Kansas City in the Jazz Age & Great Depression
Displaying 1 - 20 of 51
63rd and Troost Shopping Center

This picture was taken looking southwest at the intersection of Troost Avenue and 63rd Street. The pictured shopping center opened in October 1927.

Date: 
October 1927

J. C. Nichols School, located at 69th and Oak Streets, now known as Académie Lafayette. This vantage point faces northeast at the intersection of Oak Street and 69th Terrace.

Date: 
1927

Close up exterior view of the Oak Street entrance to the J. C. Nichols School, now known as Académie Lafayette. This building is located at the southeastern corner of Oak Street and 69th Street.

Date: 
1927

The restored residence of the missionary at the Shawnee Indian Mission with a child sitting out front. This building is located at the southeastern corner of 52nd Street and Porter Road (now 53rd Street and Mission Road). This vantage point faces south-southeast on present day 53rd Street from just east of Mission Road.

Date: 
1927

The restored residence of the missionary at the Shawnee Indian Mission. This building is located at the southeastern corner of 52nd Street and Porter Road (now 53rd Street and Mission Road). This vantage point faces southeast on present day 53rd Street from just east of mission Road.

Date: 
1927

The restored dormitory building of the Shawnee Indian Mission. This building is located at the northeastern corner of 52nd Street and Porter Road (now 53rd Street and Mission Road). This vantage point faces north on present day 53rd Street from just east of Mission Road.

Date: 
1927

This picture of the Country Club Plaza Balcony Building was taken looking west at the intersection of 47th Street and Wornall Road.

Date: 
1927

Letter from James A. Reed to Tom Pendergast asking for assistance for Samuel M. Cromwell.

Date: 
October 29th 1927

Letter from James A. Reed to A. W. Thurman discussing a meeting with Senator Francis Wilson who was planning to run for governor.

Date: 
November 28th 1927

Jackson County Judge Harry S. Truman is signing county checks with a multiple machine.

Date: 
September 24th 1927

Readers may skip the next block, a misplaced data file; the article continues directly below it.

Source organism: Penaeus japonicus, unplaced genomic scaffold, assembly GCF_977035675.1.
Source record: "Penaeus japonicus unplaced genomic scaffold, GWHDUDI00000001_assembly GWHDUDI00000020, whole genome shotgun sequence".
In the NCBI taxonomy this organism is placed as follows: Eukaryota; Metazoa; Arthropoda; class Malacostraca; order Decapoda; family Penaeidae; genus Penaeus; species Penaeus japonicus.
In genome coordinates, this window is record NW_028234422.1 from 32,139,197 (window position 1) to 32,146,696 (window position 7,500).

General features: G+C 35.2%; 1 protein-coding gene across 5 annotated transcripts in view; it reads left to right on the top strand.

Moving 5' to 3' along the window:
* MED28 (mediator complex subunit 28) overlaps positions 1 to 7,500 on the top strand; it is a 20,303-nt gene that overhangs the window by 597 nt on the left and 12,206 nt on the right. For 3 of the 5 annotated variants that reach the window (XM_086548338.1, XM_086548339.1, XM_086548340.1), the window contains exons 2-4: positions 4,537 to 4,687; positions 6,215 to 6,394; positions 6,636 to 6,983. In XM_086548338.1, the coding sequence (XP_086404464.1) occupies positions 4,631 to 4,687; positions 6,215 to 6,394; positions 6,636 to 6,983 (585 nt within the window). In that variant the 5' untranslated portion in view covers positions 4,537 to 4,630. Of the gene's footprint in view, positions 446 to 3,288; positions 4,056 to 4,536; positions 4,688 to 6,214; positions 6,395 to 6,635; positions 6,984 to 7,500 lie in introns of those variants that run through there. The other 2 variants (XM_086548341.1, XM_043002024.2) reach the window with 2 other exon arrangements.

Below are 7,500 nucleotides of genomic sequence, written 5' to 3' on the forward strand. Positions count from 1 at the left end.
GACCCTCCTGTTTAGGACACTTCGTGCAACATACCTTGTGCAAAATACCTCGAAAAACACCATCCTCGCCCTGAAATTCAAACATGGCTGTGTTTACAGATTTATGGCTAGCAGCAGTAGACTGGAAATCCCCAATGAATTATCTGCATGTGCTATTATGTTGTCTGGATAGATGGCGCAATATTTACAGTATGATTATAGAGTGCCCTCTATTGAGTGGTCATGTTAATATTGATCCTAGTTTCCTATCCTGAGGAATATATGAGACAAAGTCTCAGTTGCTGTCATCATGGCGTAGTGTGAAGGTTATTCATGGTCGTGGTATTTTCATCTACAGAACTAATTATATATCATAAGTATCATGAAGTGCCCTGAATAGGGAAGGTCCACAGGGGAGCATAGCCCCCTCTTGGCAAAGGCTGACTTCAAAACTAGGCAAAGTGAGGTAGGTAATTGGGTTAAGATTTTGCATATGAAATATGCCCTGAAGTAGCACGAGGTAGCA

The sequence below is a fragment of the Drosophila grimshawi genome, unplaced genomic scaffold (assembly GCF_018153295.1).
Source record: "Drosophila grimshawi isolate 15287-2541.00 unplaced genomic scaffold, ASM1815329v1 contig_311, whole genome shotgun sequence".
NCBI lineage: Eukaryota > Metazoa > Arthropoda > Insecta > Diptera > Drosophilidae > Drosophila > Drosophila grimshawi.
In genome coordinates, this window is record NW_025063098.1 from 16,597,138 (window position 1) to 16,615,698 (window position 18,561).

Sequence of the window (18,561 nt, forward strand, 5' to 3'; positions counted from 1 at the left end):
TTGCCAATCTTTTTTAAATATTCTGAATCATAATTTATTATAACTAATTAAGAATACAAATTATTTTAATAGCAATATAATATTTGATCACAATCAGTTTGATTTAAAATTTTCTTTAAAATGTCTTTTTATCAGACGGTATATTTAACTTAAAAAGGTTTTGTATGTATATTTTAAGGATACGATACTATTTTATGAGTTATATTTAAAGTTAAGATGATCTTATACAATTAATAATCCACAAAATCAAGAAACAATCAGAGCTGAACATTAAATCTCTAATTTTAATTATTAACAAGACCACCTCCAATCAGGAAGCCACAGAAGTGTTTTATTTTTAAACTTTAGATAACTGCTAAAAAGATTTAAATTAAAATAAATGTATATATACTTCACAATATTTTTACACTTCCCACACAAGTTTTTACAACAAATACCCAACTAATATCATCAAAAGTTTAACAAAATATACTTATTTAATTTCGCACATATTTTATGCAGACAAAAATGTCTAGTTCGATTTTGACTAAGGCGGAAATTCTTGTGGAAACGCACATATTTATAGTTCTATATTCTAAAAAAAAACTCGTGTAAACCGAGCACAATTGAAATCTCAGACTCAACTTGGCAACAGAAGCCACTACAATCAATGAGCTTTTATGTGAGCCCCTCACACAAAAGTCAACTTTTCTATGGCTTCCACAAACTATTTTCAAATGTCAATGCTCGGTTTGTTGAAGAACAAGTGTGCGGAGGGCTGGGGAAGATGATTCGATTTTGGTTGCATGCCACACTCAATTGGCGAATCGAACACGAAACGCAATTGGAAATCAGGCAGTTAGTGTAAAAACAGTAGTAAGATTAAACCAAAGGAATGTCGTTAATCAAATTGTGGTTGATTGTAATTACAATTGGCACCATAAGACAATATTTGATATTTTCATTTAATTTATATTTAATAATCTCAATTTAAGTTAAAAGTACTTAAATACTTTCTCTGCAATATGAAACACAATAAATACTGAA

Letter from Harry S. Truman aboard the National Limited (Baltimore & Ohio Railroad) to his wife Bess in Independence, Missouri. In this letter, Truman informs Bess of his entitlements during the trip: "Davis suggests that I inform you of all the tricks we are entitled to on this Limited whether we use them or not; such as maid, hairdresser, barber shop & bath, secretary, valet, tailor etc. etc. ad infinitum."

Date: 
February 11th 1927

Letter from Harry S. Truman in Fort Riley, Kansas to his wife Bess in Independence, Missouri. In this letter, Truman updates Bess on his travel to Fort Riley and on his new entitlements there as a lieutenant colonel.

Date: 
July 10th 1927

Letter from Harry S. Truman in Fort Riley, Kansas to his wife Bess in Independence, Missouri. In this letter, Truman updates Bess on his increased influence at Fort Riley, remarking that, "I'm having a wonderful time doing a little political maneuvering. Also evening up some scores. The colonel listens to what I say and when I make suggestions about certain regular army officers he immediately flies into them... You see politics is never absent when I'm around."

Date: 
July 13th 1927

Letter from Harry S. Truman in Fort Riley, Kansas to his wife Bess in Independence, Missouri. In this letter, Truman updates Bess on his day and upcoming plans at Fort Riley. He then comments on local Kansas City politics: "I see the said court is functioning. The Star said they had ordered Koehler to pave Fairmount Ave. Had a letter from Vrooman saying the court was not taking any chances on anything but holding all doubtful matters for my return."

Date: 
July 15th 1927

Letter from Harry S. Truman in Fort Riley, Kansas to his wife Bess in Independence, Missouri. In this letter, Truman updates Bess on his day and complains about the post office system for not receiving a letter, saying that, "It's like everything else under this Republican Gov't I guess just a lack of efficiency." Truman also mentions Kansas City director of public works Matthew S. Murray.

Date: 
July 16th 1927

Letter from Harry S. Truman in Council Grove, Kansas to his wife Bess in Independence, Missouri. In this letter, Truman updates Bess on his travels and informs her of the how well he is being treated, saying that, "You should be along. I haven't spent a nickle [sic] and I can't. They won't let me[.] even the phone call was free."

Date: 
September 30th 1927

Downtown Kansas City as shown from an aerial view before the 1928 Republican National Convention begins on June 12 at Convention Hall. This elevated vantage point faces northeast and shows the Convention Hall in the right-center foreground. The Missouri River is pictured in the far right background.

Date: 
December 12th 1927

Exterior of the Convention Hall in downtown Kansas City, Missouri. This hall was once located on the north side of 13th Street between Wyandotte Street and Central Street. It was razed after the completion of the Municipal Auditorium in 1935. This elevated vantage point faces northeast on Central Street, just south of 13th Street.

Date: 
December 11th 1927

Interior of the Convention Hall in downtown Kansas City, Missouri. This hall was once located on the north side of 13th Street between Wyandotte Street and Central Street. It was razed after the completion of the Municipal Auditorium in 1935.

Date: 
December 11th 1927

1927 photograph of the Lincoln Theatre exterior, with staff posed in front. Advertisements for "The Strange Case of Captain Ramper" are displayed on the front of the theatre. The Lincoln Theatre was once located at the northwest corner of 18th Street and Lydia Avenue in Kansas City, Missouri. Source: Lawrence Denton.

Date: 
1927

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